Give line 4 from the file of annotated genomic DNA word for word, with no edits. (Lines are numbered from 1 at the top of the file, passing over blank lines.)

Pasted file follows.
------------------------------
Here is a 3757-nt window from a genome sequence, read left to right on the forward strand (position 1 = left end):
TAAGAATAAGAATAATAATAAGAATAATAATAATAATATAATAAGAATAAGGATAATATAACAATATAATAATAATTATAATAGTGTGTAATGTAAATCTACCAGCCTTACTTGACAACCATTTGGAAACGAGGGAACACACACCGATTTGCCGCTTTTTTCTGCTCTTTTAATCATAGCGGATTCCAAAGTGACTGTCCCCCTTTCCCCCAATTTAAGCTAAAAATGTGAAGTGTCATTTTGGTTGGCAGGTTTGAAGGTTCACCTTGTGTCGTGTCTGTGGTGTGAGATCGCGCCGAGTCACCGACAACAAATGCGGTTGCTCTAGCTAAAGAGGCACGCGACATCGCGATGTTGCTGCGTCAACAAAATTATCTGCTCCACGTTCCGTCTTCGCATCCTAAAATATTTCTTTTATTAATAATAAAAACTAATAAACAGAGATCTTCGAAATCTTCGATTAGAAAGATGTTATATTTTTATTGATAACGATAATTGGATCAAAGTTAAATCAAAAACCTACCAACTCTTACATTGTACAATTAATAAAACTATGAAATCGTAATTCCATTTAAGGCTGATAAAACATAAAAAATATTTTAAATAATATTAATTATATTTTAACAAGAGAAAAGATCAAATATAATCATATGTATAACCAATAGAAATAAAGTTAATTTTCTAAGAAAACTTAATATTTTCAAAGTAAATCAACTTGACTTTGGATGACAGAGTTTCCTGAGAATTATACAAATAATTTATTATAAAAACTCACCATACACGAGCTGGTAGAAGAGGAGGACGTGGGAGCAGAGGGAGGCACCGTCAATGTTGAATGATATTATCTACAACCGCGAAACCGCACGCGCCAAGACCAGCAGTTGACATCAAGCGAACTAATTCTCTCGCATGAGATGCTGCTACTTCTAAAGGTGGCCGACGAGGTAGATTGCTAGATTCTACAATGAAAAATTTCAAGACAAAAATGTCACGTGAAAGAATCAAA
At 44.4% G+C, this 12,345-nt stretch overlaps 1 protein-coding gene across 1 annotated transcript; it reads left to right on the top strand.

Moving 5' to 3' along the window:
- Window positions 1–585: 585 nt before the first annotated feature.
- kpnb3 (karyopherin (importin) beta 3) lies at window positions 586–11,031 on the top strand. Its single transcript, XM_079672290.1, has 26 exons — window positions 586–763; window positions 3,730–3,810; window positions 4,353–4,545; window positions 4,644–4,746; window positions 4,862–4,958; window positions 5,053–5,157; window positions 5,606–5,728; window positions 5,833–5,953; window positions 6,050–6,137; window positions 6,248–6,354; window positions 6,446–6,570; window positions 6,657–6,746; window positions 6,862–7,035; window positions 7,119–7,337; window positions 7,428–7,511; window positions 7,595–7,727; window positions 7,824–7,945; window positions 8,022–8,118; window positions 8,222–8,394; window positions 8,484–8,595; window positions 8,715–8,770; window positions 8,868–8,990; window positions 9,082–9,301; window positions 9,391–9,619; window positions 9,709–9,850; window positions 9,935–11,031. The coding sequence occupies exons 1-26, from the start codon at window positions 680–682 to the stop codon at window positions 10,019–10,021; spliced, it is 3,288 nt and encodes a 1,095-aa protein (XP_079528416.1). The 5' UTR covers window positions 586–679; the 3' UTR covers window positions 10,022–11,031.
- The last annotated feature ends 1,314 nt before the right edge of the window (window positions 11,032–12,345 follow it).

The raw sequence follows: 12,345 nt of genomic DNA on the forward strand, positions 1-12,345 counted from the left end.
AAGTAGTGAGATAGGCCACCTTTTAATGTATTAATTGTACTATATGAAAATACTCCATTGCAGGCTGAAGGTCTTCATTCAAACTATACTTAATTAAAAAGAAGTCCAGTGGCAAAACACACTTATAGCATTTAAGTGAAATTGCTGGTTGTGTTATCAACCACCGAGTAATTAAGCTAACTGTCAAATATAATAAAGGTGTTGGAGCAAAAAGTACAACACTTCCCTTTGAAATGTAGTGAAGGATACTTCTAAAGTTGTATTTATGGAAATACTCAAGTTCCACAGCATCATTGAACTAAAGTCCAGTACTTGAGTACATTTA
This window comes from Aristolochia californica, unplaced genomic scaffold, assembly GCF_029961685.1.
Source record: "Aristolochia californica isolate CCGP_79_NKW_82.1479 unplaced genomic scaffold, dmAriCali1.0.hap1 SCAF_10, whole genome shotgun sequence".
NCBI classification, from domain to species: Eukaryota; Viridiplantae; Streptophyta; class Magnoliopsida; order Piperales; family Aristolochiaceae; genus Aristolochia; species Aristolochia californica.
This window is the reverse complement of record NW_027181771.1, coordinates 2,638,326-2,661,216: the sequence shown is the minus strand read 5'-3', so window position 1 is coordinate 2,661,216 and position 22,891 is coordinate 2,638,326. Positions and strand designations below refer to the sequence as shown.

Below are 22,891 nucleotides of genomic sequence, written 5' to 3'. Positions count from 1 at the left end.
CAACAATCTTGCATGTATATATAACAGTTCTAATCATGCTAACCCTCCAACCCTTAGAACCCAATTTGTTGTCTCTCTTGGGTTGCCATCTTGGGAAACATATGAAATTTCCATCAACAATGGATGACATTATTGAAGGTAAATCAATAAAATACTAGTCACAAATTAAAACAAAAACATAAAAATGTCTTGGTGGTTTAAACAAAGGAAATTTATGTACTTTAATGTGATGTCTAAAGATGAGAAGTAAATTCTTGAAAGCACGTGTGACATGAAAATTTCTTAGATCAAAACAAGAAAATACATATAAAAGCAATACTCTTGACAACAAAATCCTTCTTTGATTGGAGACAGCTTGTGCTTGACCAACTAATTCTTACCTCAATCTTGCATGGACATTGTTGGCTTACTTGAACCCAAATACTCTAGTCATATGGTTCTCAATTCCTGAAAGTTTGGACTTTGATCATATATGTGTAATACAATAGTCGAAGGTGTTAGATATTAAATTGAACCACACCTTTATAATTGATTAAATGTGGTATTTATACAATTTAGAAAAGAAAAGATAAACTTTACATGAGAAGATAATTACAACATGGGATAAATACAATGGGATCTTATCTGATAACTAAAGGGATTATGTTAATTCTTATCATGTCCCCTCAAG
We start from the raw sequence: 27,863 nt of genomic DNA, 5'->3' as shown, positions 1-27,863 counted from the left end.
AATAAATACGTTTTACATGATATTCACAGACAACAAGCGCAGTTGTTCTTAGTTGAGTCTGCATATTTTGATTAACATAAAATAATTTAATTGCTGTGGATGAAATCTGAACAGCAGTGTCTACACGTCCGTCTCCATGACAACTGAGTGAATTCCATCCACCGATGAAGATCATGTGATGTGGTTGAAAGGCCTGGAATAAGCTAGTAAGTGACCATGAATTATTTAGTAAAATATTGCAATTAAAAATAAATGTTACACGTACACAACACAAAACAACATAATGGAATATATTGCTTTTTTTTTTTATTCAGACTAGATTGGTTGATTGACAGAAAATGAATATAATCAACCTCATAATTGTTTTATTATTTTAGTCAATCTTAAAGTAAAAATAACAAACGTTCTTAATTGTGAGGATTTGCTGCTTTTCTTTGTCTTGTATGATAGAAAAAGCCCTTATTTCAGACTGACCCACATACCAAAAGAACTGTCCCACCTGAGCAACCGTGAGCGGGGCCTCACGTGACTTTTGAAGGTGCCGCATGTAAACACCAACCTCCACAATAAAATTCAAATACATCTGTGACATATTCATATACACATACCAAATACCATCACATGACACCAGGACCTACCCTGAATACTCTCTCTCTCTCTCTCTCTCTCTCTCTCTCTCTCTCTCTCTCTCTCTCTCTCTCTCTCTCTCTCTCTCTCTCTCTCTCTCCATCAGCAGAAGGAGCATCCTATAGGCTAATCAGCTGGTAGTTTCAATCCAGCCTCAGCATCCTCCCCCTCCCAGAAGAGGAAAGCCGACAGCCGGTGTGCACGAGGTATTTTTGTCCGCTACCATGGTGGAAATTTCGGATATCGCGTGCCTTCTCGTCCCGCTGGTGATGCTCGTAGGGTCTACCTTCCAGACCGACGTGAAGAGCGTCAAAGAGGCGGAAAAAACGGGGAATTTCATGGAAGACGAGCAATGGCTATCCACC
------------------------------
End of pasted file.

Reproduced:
Moving 5' to 3' along the window: